Is she smoking hot? Or just smoke?
Fans of 49-year-old Kate Moss were stunned by recent photos showing the supermodel smoking outside a posh London restaurant.
The snaps posted on Wednesday appear to show Moss looking anything but glamorous and as one commenter put it: “Cancer sticks age you so much.”
Smoking is known to cause visible damage to skin, teeth and hair, as well as internal organs and virtually every other part of the human body.
“Overall, you absorb a lot of chemicals through smoking,” said Dr. Raman Madan, director of cosmetic dermatology at Northwell Health on Long Island, told The Post.
“It really has a big impact on the skin and can lead to premature aging,” Madan added.
Smoking reduces collagen production, Madan explained, and often leads to sagging, sagging, and discolored skin.
This loosening effect on the skin can be seen on the arms, legs, and the entire body, including the breasts: in smokers, “the skin pulls down, so.” [smoking] can also lead to sagging breasts,” said Madan.
Smoking also affects hair by causing vasoconstriction, a narrowing of blood vessels that reduces blood flow. Reduced blood flow to hair follicles shortens their lifespan, which can lead to hair loss.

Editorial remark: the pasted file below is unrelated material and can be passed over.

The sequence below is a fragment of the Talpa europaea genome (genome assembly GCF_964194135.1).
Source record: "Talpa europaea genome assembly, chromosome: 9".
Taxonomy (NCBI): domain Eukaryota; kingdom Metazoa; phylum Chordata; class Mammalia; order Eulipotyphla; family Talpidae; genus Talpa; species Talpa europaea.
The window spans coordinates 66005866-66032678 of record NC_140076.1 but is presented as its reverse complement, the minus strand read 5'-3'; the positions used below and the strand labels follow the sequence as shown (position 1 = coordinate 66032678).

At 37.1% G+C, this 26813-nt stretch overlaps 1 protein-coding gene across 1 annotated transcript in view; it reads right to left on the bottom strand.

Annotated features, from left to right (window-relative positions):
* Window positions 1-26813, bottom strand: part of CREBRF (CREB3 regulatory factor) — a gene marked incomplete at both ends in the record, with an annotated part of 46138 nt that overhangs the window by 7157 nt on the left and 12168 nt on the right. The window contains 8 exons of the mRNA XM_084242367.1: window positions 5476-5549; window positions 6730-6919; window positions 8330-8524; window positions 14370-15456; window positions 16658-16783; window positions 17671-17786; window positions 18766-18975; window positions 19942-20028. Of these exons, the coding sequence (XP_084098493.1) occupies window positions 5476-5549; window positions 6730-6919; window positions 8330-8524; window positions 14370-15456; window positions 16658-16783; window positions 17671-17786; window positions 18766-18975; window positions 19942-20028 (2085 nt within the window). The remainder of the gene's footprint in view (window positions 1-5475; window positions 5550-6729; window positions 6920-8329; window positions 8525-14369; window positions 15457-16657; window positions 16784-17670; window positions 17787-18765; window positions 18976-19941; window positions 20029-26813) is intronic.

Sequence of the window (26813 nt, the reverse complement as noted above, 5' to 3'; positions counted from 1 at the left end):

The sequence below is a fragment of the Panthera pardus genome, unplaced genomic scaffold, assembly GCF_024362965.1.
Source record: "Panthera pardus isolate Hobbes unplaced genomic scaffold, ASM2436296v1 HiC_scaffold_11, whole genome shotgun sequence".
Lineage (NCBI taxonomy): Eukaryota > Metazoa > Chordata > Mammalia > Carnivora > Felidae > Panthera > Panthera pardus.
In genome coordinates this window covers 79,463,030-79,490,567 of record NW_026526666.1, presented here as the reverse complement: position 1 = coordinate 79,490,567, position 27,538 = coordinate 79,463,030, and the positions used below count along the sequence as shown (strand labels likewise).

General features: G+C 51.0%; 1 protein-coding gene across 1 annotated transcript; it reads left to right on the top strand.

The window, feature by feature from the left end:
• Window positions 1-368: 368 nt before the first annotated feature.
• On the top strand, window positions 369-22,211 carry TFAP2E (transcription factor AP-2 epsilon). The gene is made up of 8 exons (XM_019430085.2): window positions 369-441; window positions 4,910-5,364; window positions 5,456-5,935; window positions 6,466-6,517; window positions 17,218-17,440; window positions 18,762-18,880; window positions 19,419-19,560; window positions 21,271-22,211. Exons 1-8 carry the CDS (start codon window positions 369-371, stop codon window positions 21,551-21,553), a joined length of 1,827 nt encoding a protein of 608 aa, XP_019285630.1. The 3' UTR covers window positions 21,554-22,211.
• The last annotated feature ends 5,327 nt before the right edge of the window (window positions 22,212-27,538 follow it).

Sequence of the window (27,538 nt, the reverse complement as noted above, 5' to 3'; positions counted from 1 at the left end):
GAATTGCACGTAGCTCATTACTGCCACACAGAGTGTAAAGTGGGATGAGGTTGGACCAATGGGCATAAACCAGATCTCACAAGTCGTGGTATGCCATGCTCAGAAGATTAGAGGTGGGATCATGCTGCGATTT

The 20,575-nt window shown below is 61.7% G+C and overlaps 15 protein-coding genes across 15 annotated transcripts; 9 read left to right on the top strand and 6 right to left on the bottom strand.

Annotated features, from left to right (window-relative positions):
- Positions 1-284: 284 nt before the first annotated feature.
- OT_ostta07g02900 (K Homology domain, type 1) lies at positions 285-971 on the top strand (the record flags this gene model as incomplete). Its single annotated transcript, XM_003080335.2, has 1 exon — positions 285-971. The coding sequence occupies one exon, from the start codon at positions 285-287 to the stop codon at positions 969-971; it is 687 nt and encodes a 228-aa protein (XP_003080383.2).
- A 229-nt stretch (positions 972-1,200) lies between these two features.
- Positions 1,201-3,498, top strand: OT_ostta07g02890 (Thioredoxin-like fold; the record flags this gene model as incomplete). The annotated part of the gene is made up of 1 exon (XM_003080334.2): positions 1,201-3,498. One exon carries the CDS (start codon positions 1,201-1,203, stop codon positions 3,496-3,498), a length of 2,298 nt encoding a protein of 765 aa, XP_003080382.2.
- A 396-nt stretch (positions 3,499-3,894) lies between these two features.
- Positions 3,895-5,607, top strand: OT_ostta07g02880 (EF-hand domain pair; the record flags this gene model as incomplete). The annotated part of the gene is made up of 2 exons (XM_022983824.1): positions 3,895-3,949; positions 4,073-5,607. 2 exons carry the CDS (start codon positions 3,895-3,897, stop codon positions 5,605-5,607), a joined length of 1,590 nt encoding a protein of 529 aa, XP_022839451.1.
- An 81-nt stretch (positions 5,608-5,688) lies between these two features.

These visible effects are also noticeable in the mouth: smoking leads to yellowing of the teeth, gum disease and the formation of plaque.
The eyes can also suffer from macular degeneration, dry eye, cataracts, and other eye diseases caused or worsened by smoking.
Hands and fingers also bear the brunt of smoking, and not just from holding a lit cigarette: A person can get “nail strikes that change the shape of the nail bed,” Madan said, and “the fingers can turn blue or red.” to vasoconstriction and reduced blood supply.
People with autoimmune diseases face additional challenges due to smoking. Cigarettes typically trigger flare-ups of psoriasis, lupus and other diseases that affect the skin.
And for people hoping to correct these visible problems with cosmetic procedures like microdermabrasion, there’s more bad news: “For patients who require a procedure, smoking hinders wound healing,” Madan said.
“You are fighting an uphill battle,” he explained, “because everything you do is undone by smoking.”